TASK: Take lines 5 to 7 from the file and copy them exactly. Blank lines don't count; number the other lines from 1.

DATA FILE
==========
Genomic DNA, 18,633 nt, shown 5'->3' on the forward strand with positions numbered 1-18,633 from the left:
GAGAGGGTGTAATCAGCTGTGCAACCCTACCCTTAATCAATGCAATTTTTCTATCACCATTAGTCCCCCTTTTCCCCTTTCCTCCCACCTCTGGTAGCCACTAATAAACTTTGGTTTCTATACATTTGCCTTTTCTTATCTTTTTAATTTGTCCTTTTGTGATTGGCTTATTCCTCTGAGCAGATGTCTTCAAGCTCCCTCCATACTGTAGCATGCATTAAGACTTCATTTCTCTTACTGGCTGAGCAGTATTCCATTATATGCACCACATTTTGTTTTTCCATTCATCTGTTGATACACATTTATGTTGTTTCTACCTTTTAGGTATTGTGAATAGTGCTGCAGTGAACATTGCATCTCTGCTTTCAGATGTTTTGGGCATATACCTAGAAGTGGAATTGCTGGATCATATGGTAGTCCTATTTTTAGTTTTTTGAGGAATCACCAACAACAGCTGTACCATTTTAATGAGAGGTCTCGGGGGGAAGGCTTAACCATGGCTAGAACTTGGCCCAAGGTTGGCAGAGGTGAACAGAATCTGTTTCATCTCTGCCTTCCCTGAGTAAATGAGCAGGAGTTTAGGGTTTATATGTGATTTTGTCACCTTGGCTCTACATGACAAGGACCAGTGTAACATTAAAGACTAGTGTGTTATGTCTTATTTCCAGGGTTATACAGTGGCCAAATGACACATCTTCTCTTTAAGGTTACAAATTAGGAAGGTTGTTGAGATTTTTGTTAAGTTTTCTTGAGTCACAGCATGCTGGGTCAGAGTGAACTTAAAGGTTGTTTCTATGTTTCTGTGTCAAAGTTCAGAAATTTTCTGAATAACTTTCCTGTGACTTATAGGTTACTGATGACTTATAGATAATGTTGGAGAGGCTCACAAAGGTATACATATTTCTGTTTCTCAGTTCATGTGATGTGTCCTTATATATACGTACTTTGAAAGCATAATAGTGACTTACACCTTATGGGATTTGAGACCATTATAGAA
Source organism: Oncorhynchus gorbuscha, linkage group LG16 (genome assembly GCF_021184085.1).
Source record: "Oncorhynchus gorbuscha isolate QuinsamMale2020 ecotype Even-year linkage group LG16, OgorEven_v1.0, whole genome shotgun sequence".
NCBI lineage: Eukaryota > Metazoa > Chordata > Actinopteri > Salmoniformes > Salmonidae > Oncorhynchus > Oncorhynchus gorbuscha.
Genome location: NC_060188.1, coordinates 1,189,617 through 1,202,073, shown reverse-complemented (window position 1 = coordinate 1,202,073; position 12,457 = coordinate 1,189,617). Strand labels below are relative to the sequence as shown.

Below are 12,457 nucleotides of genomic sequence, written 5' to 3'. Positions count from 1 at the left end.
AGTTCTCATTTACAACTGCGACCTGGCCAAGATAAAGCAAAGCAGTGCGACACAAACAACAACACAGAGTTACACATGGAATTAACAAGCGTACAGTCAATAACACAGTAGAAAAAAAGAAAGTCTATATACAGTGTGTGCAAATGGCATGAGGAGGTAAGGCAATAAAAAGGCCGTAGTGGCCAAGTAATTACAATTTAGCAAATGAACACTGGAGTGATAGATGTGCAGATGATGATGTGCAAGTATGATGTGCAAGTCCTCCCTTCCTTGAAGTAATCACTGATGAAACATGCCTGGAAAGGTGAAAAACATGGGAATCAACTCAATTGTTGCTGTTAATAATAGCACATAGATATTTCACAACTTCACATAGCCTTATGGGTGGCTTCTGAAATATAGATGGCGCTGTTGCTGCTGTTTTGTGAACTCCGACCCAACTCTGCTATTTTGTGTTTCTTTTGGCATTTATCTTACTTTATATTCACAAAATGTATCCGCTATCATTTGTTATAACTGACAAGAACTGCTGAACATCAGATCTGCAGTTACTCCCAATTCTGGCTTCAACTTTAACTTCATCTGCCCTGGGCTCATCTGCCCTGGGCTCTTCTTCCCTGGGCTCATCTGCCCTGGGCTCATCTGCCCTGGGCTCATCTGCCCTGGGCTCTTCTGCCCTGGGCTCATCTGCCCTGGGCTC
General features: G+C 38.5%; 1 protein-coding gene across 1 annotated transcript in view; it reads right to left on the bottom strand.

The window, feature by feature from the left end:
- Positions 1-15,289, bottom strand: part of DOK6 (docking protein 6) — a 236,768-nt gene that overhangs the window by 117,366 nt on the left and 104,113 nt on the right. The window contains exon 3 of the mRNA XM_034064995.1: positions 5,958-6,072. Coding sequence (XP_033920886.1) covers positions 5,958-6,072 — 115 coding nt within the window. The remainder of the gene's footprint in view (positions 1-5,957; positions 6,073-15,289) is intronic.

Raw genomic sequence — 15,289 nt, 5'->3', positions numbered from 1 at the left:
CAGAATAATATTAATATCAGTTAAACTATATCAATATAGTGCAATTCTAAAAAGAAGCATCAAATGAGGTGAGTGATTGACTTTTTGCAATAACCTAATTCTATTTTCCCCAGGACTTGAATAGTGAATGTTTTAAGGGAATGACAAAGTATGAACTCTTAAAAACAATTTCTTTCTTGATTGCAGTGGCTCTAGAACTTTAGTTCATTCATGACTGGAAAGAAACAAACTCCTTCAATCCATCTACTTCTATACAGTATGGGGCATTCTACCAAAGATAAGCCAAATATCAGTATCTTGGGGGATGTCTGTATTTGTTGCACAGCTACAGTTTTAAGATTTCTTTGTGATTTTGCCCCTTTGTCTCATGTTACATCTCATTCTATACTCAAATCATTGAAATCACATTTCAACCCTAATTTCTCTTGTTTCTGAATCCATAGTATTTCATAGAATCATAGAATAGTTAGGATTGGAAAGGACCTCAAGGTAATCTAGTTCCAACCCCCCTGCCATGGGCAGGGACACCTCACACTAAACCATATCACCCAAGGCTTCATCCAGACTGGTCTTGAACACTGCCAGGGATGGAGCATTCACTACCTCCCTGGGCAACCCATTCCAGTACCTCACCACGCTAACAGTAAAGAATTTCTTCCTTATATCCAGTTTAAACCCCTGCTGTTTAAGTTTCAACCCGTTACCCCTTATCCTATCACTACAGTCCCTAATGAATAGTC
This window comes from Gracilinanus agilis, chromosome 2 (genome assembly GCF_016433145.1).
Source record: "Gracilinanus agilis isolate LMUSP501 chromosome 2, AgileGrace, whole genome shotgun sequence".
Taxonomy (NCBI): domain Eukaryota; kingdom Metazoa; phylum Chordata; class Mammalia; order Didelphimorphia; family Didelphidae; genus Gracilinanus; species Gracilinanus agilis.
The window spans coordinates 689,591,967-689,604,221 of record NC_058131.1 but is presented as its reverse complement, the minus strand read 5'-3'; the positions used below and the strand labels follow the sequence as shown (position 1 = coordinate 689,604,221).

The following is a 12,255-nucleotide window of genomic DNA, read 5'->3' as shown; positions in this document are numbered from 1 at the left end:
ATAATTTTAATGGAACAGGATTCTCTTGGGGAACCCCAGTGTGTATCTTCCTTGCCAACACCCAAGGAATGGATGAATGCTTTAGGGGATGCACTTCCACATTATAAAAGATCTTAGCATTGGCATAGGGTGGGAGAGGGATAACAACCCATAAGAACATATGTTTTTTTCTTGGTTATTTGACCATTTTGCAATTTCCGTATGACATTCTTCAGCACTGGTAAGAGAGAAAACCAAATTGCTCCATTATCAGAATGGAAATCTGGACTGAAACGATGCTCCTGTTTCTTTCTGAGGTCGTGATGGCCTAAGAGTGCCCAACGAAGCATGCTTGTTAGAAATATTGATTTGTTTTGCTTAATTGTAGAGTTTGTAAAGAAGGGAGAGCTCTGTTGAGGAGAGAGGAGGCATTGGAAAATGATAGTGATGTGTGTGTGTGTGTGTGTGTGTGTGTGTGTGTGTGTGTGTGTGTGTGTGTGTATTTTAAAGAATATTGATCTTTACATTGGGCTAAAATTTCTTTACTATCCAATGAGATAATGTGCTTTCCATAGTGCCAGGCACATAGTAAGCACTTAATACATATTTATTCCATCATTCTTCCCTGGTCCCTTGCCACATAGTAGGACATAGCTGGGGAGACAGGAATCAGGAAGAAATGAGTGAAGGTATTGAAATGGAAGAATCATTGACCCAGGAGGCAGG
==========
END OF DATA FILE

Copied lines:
NCBI lineage: Eukaryota > Metazoa > Chordata > Actinopteri > Salmoniformes > Salmonidae > Oncorhynchus > Oncorhynchus gorbuscha.
Genome location: NC_060188.1, coordinates 1,189,617 through 1,202,073, shown reverse-complemented (window position 1 = coordinate 1,202,073; position 12,457 = coordinate 1,189,617). Strand labels below are relative to the sequence as shown.

Below are 12,457 nucleotides of genomic sequence, written 5' to 3'. Positions count from 1 at the left end.